Rich with features, but priced significantly higher than some of the vehicles we consider competitive with it, the 2014 RLX caps the Acura lineup with some versions costing more than $60,000 before all options are added. That vies with the 2013 Cadillac XTS as the most expensive front-wheel-drive car on the market.
The $49,345 RLX has a price and features more in line with the cars we'd cross-shop. Its standard features include power windows, locks, and mirrors; cruise control; automatic climate control; 18-inch wheels and 45-series Michelin tires; Bluetooth; a rearview camera; forward-collision and lane-departure warning systems; an 8-inch upper LCD and a 7-inch lower LCD touchscreen that display output for the AM/FM/CD/XM audio system, which also includes 10 speakers, HD radio, a USB port and an aux jack; a power sunroof; pushbutton start; leather upholstery; 12-way power heated front seats; power tilt/telescoping steering; and automatic headlights.
The $51,845 RLX with Navigation adds the GPS with voice commands; AcuraLink, a suite of services discussed below; and a color LCD display between the primary gauges. The $55,345 RLX with Technology Package upgrades the wheels to 19-inchers and refines the leather choice to "Milano" hides; adds blind-spot monitors, acoustic glass, and four more speakers; and caps it with retractable side mirrors and rain-sensing wipers.For $57,845, the RLX comes with a 14-speaker Krell audio system with reference-quality sound, one of the near-overkill systems usually found on ultra-premium brands, and power sunshades. At the top of the lineup, the $61,345 RLX with Advance includes adaptive cruise control with follow ability; lane-keeping assist; front and rear parking sensors; ventilated front seats; and heated rear seats.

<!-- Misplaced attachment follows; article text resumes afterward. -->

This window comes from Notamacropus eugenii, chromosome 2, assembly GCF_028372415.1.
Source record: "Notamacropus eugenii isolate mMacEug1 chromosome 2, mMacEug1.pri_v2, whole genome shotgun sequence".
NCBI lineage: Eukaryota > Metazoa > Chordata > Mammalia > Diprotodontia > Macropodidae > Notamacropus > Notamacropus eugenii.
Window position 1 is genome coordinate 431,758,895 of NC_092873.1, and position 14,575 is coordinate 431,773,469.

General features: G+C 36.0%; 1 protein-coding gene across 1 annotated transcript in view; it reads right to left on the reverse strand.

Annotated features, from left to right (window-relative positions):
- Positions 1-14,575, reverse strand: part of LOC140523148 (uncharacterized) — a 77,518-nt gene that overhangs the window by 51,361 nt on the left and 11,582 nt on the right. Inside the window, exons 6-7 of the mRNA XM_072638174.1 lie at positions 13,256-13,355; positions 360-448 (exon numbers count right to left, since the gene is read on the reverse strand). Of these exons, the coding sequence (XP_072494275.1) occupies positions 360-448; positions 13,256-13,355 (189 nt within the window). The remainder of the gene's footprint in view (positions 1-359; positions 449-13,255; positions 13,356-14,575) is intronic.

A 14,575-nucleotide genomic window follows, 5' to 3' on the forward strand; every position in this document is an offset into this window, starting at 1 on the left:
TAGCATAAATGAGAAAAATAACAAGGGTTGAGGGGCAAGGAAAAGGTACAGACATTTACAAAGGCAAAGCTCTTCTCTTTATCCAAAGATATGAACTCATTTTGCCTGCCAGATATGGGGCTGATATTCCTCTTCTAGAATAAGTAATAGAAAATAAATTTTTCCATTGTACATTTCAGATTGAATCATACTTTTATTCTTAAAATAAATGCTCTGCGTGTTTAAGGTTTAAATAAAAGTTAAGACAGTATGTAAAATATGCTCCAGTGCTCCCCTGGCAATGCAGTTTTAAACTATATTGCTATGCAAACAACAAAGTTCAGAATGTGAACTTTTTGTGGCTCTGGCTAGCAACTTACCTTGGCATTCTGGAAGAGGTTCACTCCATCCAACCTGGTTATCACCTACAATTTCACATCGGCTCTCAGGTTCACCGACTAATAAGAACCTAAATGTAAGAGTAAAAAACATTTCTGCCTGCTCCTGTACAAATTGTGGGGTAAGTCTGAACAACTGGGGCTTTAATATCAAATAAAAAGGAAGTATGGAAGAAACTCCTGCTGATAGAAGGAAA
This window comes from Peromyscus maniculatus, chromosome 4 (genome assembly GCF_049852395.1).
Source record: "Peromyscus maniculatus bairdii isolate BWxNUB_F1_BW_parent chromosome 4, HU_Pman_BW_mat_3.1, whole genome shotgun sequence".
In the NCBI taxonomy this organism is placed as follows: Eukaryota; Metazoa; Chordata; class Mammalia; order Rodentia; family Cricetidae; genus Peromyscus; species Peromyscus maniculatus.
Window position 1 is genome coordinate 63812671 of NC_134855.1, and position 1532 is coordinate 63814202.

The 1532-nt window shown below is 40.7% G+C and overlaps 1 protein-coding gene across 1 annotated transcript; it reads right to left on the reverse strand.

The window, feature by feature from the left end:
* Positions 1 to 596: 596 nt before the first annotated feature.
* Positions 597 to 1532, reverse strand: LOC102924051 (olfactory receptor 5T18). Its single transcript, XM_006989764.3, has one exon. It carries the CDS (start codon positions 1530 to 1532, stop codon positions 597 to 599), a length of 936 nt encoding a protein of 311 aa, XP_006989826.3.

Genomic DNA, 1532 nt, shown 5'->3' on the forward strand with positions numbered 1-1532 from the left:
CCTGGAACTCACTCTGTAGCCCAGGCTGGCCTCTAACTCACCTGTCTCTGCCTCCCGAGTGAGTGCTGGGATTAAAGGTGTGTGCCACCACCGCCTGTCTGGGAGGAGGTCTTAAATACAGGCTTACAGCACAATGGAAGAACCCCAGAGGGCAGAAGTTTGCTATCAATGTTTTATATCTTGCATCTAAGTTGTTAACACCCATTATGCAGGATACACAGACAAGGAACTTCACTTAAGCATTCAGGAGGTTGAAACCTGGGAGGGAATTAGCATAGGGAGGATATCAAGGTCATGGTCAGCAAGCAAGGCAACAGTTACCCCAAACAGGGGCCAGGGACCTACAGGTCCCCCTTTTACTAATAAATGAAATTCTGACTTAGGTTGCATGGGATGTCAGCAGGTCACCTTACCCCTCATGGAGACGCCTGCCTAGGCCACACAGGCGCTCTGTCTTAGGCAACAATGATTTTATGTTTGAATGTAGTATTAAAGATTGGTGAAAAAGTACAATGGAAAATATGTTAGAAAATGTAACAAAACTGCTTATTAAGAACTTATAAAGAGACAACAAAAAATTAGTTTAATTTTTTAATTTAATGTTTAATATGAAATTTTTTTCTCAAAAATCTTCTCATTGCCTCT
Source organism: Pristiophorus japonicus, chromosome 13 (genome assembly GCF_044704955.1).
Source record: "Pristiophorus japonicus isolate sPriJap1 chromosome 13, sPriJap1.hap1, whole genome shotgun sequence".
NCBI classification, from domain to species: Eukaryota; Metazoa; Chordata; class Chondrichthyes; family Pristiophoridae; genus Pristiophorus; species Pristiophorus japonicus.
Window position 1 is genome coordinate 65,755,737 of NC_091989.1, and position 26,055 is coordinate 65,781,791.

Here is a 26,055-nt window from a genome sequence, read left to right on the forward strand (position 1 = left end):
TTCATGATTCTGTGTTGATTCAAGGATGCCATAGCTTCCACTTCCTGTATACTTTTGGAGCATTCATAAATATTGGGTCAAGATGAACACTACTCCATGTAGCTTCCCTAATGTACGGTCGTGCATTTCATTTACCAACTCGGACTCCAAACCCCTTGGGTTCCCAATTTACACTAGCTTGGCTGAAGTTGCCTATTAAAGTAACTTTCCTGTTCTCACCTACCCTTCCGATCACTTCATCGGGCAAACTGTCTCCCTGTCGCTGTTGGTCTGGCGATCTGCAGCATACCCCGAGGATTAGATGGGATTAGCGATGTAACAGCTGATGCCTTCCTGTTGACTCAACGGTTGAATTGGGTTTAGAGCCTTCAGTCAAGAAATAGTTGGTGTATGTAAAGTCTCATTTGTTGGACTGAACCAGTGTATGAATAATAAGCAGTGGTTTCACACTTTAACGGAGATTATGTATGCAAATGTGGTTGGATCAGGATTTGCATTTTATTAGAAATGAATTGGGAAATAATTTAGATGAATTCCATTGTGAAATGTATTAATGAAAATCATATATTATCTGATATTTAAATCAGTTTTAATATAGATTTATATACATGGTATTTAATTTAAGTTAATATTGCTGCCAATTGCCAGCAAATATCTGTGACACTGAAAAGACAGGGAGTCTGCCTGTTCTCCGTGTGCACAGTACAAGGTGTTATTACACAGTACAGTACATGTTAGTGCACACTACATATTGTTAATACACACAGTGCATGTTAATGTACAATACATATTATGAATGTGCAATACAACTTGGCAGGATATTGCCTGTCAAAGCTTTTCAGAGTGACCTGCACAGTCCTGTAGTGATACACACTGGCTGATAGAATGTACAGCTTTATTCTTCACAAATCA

The 2014 RLX carries Acura's standard warranty of four years or 50,000 miles.
Of all the new features integrated into the new RLX, the AcuraLink system and the dual-screen output of the infotainment system will take the most time to learn and to use. The logic behind both sounds reasonable. AcuraLink's basic setup uses a smartphone app, Aha, to be the gatekeeper for dozens of other apps like Facebook. With one link they're all accessible through the head unit, and new information like points of interest can be accessed without massive, regular updates. Still, it's an additional interface between the driver and safe driving--something the best and simplest systems like a simple smartphone mirroring setup will do best. AcuraLink also offers paid services to connect to live operators, a service we've never been sold on in the smartphone era, in any case.
The dual-screen setup? It's an interesting spin on the complexity of systems like MyLincoln Touch and Cadillac CUE. By splitting functions, Acura hopes to keep the non-touch-displays on the larger, more visible screen, while controls like audio toggles are placed closer to the driver on the smaller touch-sensitive screen. On some models, the third screen in between the gauges offers still more information.
The result, though, is a duplicative, sometimes confusing interface that feels like a compromise around an existing dash architecture. It gives us pause about the coming dual-screen setup in the Infiniti Q50--never mind the agita we already get when we climb into single-screen systems like those in the Cadillac XTS or the Lincoln MKS.
Apple, Google, Samsung--someone, please save us?